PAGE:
Next Steps for Copyright Policy
UK and European Reform - 19th June 2014.
The current EU review of Copyright law could be a force for good by fine tuning and improving a well proven and successful IP law system, as witnessed in the United Kingdom by a burgeoning creative industries ranging from film, TV, music to design and innovation. Alternatively, the review could lead to eventual legislative changes that undermine a successful system with the consequence that investors no longer see the creative industries as a safe vehicle into which to invest as no guarantee of maximising IP rights; whilst writers, directors and musicians amongst many struggle to earn a living from their efforts and talents.
Rihanna succeeds against Top Shop for “Unfaithful” use of image on a T-shirt
One of the summer’s Intellectual property highlights was when Mr Justice Birss QC of the Patents County Court found in favour of mega successful singer Rihanna against clothing retailer, Top Shop, for using an image of her on a T-shirt giving the impression that it was officIal merchandise and approved by her.
The background is that Rihanna had previously endorsed Top Shop. However, separate from such arrangement Top Shop had purchased photographs from a photographer taken of Rihanna during the video shooting of her song We Found Love.
One of the images appeared on a line of T-shirts produced by Top Shop and sold in 2011 and early 2012. However, Top Shop had not sought the permission of Rihanna nor her management for the use of her image in the context of that t-shirt.
The United Kingdom will have to complementary pieces of legislation addressing how copyright law handles orphan works. An orphan work is where the author or creator of the copyright cannot be identified, found, or it remains uncertain whether the material remains within copyright which in the United Kingdom copyright expires usually 70 years after the death of the copyright owner.
The European Union Orphan Works Directive (2012/ 28/EU) which becomes effective in the United Kingdom on 29th October 2014 will apply to institutions like public libraries, education establishments, museums and archives. Should such institutions wish to use an orphan work then they must carry out a diligent search from an appropriate source. The directive gives some guidance as to what is an appropriate source. The Directive allows EU Member States to add to the list as to what they deem to be appropriate sources.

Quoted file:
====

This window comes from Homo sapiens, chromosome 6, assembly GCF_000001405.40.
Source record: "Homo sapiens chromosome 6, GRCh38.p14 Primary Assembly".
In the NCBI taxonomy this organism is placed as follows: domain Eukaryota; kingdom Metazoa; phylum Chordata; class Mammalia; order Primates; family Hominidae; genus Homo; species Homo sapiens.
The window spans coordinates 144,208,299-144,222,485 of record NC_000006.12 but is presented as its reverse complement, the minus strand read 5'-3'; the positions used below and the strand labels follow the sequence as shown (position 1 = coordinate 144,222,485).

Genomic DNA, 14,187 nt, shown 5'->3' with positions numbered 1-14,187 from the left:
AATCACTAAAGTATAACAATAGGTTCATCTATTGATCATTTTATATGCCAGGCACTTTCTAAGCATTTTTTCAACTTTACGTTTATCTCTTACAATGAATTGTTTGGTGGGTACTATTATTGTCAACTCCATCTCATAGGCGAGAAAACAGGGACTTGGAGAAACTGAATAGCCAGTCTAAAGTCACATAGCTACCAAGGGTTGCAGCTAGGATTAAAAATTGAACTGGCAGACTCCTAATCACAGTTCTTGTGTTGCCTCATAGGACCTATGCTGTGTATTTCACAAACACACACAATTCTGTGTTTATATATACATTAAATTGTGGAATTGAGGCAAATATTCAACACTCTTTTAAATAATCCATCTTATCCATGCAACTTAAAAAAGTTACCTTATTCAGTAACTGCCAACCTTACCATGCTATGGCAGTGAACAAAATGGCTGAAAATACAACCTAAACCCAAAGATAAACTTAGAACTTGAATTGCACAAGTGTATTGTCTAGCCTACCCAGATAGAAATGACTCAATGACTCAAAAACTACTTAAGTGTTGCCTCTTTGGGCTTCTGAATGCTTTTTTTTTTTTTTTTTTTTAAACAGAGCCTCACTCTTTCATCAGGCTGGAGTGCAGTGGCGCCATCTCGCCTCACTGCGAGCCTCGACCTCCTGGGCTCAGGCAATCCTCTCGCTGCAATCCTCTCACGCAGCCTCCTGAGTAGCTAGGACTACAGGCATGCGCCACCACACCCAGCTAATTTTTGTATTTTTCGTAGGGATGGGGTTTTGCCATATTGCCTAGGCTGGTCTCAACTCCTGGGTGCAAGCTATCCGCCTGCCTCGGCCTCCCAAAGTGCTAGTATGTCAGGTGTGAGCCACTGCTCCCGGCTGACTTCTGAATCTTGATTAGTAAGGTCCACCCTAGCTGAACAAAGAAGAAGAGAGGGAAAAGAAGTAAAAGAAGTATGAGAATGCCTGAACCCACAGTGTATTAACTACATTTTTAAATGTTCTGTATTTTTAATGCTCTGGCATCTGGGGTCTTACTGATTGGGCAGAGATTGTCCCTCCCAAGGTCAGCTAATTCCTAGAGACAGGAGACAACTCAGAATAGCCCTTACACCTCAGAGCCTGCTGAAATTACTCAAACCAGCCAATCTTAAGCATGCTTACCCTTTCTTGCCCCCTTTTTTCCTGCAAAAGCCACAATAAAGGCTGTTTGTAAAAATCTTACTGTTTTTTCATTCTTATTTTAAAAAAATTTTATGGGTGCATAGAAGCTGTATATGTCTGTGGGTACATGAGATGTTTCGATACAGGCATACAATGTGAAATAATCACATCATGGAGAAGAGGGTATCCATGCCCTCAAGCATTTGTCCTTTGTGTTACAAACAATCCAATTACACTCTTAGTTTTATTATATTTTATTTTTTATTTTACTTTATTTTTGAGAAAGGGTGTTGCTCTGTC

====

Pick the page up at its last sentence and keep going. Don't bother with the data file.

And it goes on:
The Intellectual Property Bill has had its third reading in the House of Lords on the 30th July 2013, and has now transferred to the House of Commons where it is currently awaiting a date to be allocated for its First Reading.
Amongst its provisions includes clause 13 which if the Bill receives Royal Assent will see the amendment to clause 35 of the Registered Designs Act 1949 whereby an criminal offence will occur if a person whilst in the course of business copies a registered design so as to make a product exactly or substantially the same to the registered design. In order for an offence to have been committed it will be necessary to prove that the alleged offender knew or had reason to believe that the design was a registered design, and that the copying was without the consent of the registered proprietor of the design.
Last year, Blue Pencil reported that former Village People member Victor Willis (he is the one who dressed like a policeman) was taking his record company to court in order to claim back his copyrights.
Recent reports suggest that he has been successful and that his exercise of this termination rights means that the copyrights of his smash hit songs such as In the Navy and YMCA will revert to him, together with his entitlement to royalties. Mr Willis when interviewed on BBC’s Radio 4 Broadcasting House programme said that he reckoned he was entitled to $30million dollars.
In our previous article we reported that the record company asserted that Mr Willis was an employee of them and as such any intellectual property rights vested with the record company.
We often refer to National Treasures, and to a degree this accolade is misplaced or overused, but not in the case of Sir David Frost who sadly died on the 31st August 2013, aged 74 years.
I suspect a significant part of the British population have some association with the work of Sir David whether it was him in 1963 anchoring a tribute on the satirical show The Week that Was the night after President Kennedy was assassinated, the trial by TV confrontation on the Frost programme of fraudster Emil Savundra, the seminal interviews with disgraced US President Richard Nixon, the lighthearted but insightful light entertainment programme Through the Keyhole, being part of the Famous Five at TV AM who brought Roland Rat to our screens, his sofa style interviews on BBC’s Frost on Sunday where behind every “top of the morning” was a insightful question disguised in avuncular camouflage, through to his later time at Al Jazeera English where his work rate ranged from Blair to Bhutta to Gadaffi and Lewis Hamilton.
Intellectual Property (IP) Innovation Fund galvanises IP law firms, Innovation Intermediaries and University IP Centres. A collaboration instigated by Creative Barcode, Blue Pencil and Innovation Bank brings together some of the UK’s leading organisations directly responsible for industry Intellectual Property needs, particularly those seeking to assist creative industries, innovators and start-ups.